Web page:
- Fiat investor expects combinations `once dust is settled'
- Marchionne cites costs to meet emission rules in merger plea
Volkswagen AG’s diesel scandal is an unlikely boon to the sputtering merger campaign pushed by Fiat Chrysler Automobiles NV Chief Executive Officer Sergio Marchionne.
Regulators in the U.S. and around the world are set to tighten scrutiny after VW admitted to rigging diesel engines for years to circumvent pollution tests in the U.S. That could raise the costs needed to develop cleaner technology. As it is, the strain of meeting guidelines and making a profit was evidently already enough to prompt Volkswagen to cheat.
“Inevitably, VW’s issue creates the conditions for a reshuffle of assets that may lead to mergers among carmakers once the dust of the scandal is settled,” said Emanuele Vizzini, who helps manage 3.6 billion euros ($4 billion) as chief investment officer at Investitori Sgr in Milan, including FCA shares. “We expect Fiat to be an active player helped by the positive momentum of its business.”
Marchionne, 63, has been crusading for combinations for a year, highlighted by his April presentation called “Confessions of a Capital Junkie.” He argues that automakers waste money by developing multiple versions of the same technology, such as emission and safety controls, and combining would help by spreading those costs across more vehicles. So far his mantra has been ignored by peers, with his preferred partner General Motors Co. saying it’s strong enough to stand alone. Maintaining resistance might now get tougher.
“There is now clearly a risk that with regulators investigating all carmakers, even were they all fully compliant,” said Kristina Church, a London-based analyst at Barclays, said in a note. “They could conclude that the only way to mitigate future issues” is by imposing a tougher testing procedure.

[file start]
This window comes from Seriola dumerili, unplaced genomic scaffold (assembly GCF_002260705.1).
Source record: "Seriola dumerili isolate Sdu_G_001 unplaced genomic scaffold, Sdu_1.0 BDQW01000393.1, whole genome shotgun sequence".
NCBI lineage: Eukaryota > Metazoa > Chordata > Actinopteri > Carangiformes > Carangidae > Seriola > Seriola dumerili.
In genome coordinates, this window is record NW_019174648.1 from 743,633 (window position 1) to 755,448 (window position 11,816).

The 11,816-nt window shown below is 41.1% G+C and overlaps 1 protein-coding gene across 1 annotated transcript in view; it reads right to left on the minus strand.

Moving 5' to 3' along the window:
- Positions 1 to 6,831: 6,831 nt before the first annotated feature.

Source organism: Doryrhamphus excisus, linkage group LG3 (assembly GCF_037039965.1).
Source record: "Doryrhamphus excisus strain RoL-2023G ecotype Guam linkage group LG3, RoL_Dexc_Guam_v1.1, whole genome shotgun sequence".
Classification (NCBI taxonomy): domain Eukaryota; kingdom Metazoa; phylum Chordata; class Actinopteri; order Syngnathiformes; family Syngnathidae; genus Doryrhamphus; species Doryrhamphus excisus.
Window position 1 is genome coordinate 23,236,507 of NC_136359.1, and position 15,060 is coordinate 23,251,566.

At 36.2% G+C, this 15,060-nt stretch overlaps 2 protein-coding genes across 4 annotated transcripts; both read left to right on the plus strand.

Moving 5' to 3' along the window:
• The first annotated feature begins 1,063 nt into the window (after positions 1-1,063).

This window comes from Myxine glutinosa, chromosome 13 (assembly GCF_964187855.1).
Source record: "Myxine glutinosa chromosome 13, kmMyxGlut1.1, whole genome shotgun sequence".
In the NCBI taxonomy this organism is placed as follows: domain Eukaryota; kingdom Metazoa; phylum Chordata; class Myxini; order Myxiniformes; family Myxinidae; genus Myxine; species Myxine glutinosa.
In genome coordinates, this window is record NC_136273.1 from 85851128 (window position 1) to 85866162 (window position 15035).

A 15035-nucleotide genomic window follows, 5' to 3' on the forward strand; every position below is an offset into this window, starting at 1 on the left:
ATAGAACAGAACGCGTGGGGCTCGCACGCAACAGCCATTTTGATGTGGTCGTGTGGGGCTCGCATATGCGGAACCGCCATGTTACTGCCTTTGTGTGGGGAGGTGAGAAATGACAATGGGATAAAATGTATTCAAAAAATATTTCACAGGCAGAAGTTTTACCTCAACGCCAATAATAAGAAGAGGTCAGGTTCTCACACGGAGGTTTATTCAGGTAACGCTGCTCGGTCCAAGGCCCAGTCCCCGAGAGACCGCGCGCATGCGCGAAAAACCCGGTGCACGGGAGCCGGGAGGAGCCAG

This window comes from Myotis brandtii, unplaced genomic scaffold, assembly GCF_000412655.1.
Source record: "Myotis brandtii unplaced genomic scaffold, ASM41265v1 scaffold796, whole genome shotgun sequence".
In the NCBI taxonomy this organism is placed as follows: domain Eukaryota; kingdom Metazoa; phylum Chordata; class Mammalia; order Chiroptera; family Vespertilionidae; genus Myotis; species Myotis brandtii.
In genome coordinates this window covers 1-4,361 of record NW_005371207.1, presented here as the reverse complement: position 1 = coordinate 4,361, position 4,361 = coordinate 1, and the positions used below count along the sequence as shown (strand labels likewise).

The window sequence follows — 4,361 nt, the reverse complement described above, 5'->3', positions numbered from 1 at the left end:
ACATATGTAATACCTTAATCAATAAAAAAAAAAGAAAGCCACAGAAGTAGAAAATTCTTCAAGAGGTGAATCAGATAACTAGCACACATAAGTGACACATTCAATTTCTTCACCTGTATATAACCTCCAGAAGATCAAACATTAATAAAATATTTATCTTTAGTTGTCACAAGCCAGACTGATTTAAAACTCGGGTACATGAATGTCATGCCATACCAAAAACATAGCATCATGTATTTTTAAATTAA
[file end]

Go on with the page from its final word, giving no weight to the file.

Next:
Marchionne made that very point in his April presentation, saying that capital spending by carmakers will rise in the coming years, partly because of the “push that emission regulation is imposing on the industry.” Sharing costs through mergers is the only way for volume producers to boost their “poor” results, he said in April.
Marchionne has since focused his attention on GM, which is more than twice the size of Fiat Chrysler, the carmaker he created in 2014 from the merger of Italy’s Fiat and U.S. counterpart Chrysler. The two companies share multibrand strategies. Also, GM lacks a dominant shareholder to defend it like Ford Motor Co. and Volkswagen. GM’s biggest investor is a trust of the United Autoworkers labor union, which holds about 8.9 percent.
Fiat Chrysler representatives declined to comment on whether the VW case would accelerate a partner search. Chairman John Elkann told reporters in Rome on Thursday that mergers would be necessary even if the scandal hadn’t come to light. "The case for consolidation is valid and remains valid regardless of what is happening to VW," Elkann said. The VW issue is "very serious," he added.
Marchionne has been working with an advisory firm to gauge investor interest in pushing for a combination of FCA and GM and to evaluate possible alternatives, people familiar with the matter said in June. At the time, Volkswagen was one of his possible alternatives, according to the people. The German company has the world’s highest research and development budget, data compiled by Bloomberg show.
“VW is very much out of the running” as a Fiat Chrysler partner, said George Galliers, an analyst at Evercore ISI in London. “If VW didn’t believe that acquiring FCA’s business would fix their U.S. problems earlier in the year, I am not sure why they would suddenly feel that they need FCA to fix them now.”
Any further push by Marchionne for a merger is unlikely before the beginning of next year, after Fiat Chrysler spins off its Ferrari supercar division, as the Italian-American automaker could use the cash from the move. By that time, the industry will have had to grapple with the broader impact of the VW scandal, potentially making peers more receptive to the executive’s pitch.
“Marchionne’s push for a combination is more than timely,” said Giuseppe Berta, a professor at Bocconi University and the former head of Fiat’s archives. “He should push for a merger with GM soon after the separation of Ferrari to leverage a weaker Volkswagen to gain customers.”